COA clarifies confusion around judicial admissions

The Indiana Court of Appeals noted in its decision Thursday in a medical malpractice lawsuit that the line of authority that has developed on judicial admissions is based on an error made in a 1990 case. The judges used their opinion to affirm the jury verdict in favor of the defendant doctor and to clarify that judicial admissions are conclusive and binding.

Susan Stewart filed the medical malpractice complaint against Dr. Arthur Alunday, the internist who was her mother’s doctor. Joanne Hatton was 85 years old and had osteoporosis and scoliosis at the time of her death. She was admitted to the hospital with flu-like symptoms and developed a MRSA infection while there. Alunday started her on intravenous vancomycin to treat the infection. Shortly thereafter, Hatton complained of worsening lower back pain. Before being able to have a procedure on her vertebra, Alunday had Hatton tested to make sure the MRSA was not in her blood stream because if so, the procedure could kill her. The test came back negative, Hatton had the surgery, and shortly thereafter developed a widespread MRSA infection. She died six weeks after the surgery.

Stewart alleged at the trial on her complaint that Alunday judicially admitted to breaching the standard of care based on his response to two bullet points that his attorney made when summarizing the doctor’s deposition. The trial judge found the statements to be judicial admissions, but then said it should be up to the trier of fact to consider the evidence and weigh it. The judge denied Stewart’s motion for judgment on the evidence and the jury ruled in favor of Alunday.

The Court of Appeals noted that the trial judge cited Weinberger v. Boyer, 956 N.E.2d 1095 (Ind. Ct. App. 2011), trans. denied, and Waugh v. Kelly, 555 N.E.2d 857 (Ind. Ct. App. 1990) in denying Stewart’s motion.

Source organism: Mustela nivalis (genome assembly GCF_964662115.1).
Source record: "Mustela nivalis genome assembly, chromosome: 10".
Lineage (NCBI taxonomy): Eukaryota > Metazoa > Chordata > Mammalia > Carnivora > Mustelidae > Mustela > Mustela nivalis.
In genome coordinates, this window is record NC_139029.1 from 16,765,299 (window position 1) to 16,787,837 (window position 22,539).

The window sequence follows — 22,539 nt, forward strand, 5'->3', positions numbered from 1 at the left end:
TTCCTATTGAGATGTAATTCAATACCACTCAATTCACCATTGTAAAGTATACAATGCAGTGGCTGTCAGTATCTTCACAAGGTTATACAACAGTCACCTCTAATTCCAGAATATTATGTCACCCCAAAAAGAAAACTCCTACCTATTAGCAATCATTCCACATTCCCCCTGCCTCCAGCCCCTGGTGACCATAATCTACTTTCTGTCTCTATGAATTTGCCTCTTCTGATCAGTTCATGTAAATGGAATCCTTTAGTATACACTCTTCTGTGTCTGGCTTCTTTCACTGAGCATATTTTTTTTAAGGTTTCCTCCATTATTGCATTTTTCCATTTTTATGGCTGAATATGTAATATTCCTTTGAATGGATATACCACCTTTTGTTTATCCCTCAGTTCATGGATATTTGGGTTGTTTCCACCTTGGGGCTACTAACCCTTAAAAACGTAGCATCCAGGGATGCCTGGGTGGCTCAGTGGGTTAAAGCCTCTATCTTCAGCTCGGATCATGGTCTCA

Chief Judge Nancy Vaidik pointed out that Waugh correctly began by stating a judicial admission is conclusive upon the party making it and relieves the opposing party of the duty to present evidence on that issue. But then, the opinion included the standard for evidentiary, and not judicial, admissions, citing a 1919 case.

“Because of an error made in 1990 in Waugh that commingled the standards for judicial and evidentiary admissions, which has since been repeated in other cases including Weinberger, we now clarify that unlike evidentiary admissions, which the trier of fact may accept or reject, judicial admissions are conclusive and binding on the trier of fact,” she wrote.

The judges held that Alunday did not make a judicial statement. In fact, the second statement Stewart pointed to was merely Alunday agreeing with one of the attorney’s statements. The doctor also testified that he did, in fact, consider whether Hatton still had a MRSA infection. Therefore, the judges affirmed the denial of Stewart’s motion for judgment on the evidence.

The case is Susan Stewart, Personal Representative of the Estate of Joanne Hatton, deceased v. Arthur Alunday, M.D.


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